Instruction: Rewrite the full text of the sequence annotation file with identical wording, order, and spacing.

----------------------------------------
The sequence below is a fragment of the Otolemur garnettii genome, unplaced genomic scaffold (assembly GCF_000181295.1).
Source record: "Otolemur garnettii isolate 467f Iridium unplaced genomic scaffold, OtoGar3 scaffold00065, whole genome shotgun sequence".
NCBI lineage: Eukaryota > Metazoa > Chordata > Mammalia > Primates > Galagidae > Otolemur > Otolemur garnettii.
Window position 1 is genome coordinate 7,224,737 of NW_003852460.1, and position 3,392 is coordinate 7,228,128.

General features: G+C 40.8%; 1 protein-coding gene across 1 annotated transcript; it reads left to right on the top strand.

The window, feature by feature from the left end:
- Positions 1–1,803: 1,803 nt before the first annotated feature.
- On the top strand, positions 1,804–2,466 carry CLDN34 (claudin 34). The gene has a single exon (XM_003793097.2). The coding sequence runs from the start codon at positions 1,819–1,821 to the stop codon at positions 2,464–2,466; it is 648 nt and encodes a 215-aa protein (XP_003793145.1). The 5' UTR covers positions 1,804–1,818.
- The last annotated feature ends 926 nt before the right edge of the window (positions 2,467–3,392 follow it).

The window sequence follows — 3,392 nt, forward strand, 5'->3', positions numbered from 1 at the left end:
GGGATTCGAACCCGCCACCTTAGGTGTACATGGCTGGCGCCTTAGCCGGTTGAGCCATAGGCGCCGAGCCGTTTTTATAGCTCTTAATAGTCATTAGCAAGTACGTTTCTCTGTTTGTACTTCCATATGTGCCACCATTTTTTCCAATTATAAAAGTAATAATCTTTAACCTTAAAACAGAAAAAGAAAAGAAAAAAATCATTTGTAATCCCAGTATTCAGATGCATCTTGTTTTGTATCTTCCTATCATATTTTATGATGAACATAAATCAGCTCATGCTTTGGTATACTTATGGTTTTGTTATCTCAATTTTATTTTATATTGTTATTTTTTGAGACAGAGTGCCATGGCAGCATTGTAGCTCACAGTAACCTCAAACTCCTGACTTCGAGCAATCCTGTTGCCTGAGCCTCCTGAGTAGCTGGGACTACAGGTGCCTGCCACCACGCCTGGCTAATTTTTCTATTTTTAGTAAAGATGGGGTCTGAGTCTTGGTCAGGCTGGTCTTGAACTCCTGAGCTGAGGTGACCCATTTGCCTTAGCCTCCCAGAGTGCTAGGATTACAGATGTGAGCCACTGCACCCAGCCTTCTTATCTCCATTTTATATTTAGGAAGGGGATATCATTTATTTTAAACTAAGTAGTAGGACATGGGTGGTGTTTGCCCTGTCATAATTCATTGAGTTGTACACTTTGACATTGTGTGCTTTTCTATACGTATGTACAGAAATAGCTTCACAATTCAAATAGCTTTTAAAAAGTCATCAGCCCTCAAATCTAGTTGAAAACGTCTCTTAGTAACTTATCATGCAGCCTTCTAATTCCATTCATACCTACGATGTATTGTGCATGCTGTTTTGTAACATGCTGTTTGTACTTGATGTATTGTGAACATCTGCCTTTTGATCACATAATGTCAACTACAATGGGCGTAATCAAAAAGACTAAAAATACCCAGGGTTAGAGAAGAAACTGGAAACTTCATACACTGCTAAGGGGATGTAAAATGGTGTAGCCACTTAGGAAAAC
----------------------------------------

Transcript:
The sequence below is a fragment of the Otolemur garnettii genome, unplaced genomic scaffold (assembly GCF_000181295.1).
Source record: "Otolemur garnettii isolate 467f Iridium unplaced genomic scaffold, OtoGar3 scaffold00065, whole genome shotgun sequence".
NCBI lineage: Eukaryota > Metazoa > Chordata > Mammalia > Primates > Galagidae > Otolemur > Otolemur garnettii.
Window position 1 is genome coordinate 7,224,737 of NW_003852460.1, and position 3,392 is coordinate 7,228,128.

General features: G+C 40.8%; 1 protein-coding gene across 1 annotated transcript; it reads left to right on the top strand.

The window, feature by feature from the left end:
- Positions 1–1,803: 1,803 nt before the first annotated feature.
- On the top strand, positions 1,804–2,466 carry CLDN34 (claudin 34). The gene has a single exon (XM_003793097.2). The coding sequence runs from the start codon at positions 1,819–1,821 to the stop codon at positions 2,464–2,466; it is 648 nt and encodes a 215-aa protein (XP_003793145.1). The 5' UTR covers positions 1,804–1,818.
- The last annotated feature ends 926 nt before the right edge of the window (positions 2,467–3,392 follow it).

The window sequence follows — 3,392 nt, forward strand, 5'->3', positions numbered from 1 at the left end:
GGGATTCGAACCCGCCACCTTAGGTGTACATGGCTGGCGCCTTAGCCGGTTGAGCCATAGGCGCCGAGCCGTTTTTATAGCTCTTAATAGTCATTAGCAAGTACGTTTCTCTGTTTGTACTTCCATATGTGCCACCATTTTTTCCAATTATAAAAGTAATAATCTTTAACCTTAAAACAGAAAAAGAAAAGAAAAAAATCATTTGTAATCCCAGTATTCAGATGCATCTTGTTTTGTATCTTCCTATCATATTTTATGATGAACATAAATCAGCTCATGCTTTGGTATACTTATGGTTTTGTTATCTCAATTTTATTTTATATTGTTATTTTTTGAGACAGAGTGCCATGGCAGCATTGTAGCTCACAGTAACCTCAAACTCCTGACTTCGAGCAATCCTGTTGCCTGAGCCTCCTGAGTAGCTGGGACTACAGGTGCCTGCCACCACGCCTGGCTAATTTTTCTATTTTTAGTAAAGATGGGGTCTGAGTCTTGGTCAGGCTGGTCTTGAACTCCTGAGCTGAGGTGACCCATTTGCCTTAGCCTCCCAGAGTGCTAGGATTACAGATGTGAGCCACTGCACCCAGCCTTCTTATCTCCATTTTATATTTAGGAAGGGGATATCATTTATTTTAAACTAAGTAGTAGGACATGGGTGGTGTTTGCCCTGTCATAATTCATTGAGTTGTACACTTTGACATTGTGTGCTTTTCTATACGTATGTACAGAAATAGCTTCACAATTCAAATAGCTTTTAAAAAGTCATCAGCCCTCAAATCTAGTTGAAAACGTCTCTTAGTAACTTATCATGCAGCCTTCTAATTCCATTCATACCTACGATGTATTGTGCATGCTGTTTTGTAACATGCTGTTTGTACTTGATGTATTGTGAACATCTGCCTTTTGATCACATAATGTCAACTACAATGGGCGTAATCAAAAAGACTAAAAATACCCAGGGTTAGAGAAGAAACTGGAAACTTCATACACTGCTAAGGGGATGTAAAATGGTGTAGCCACTTAGGAAAAC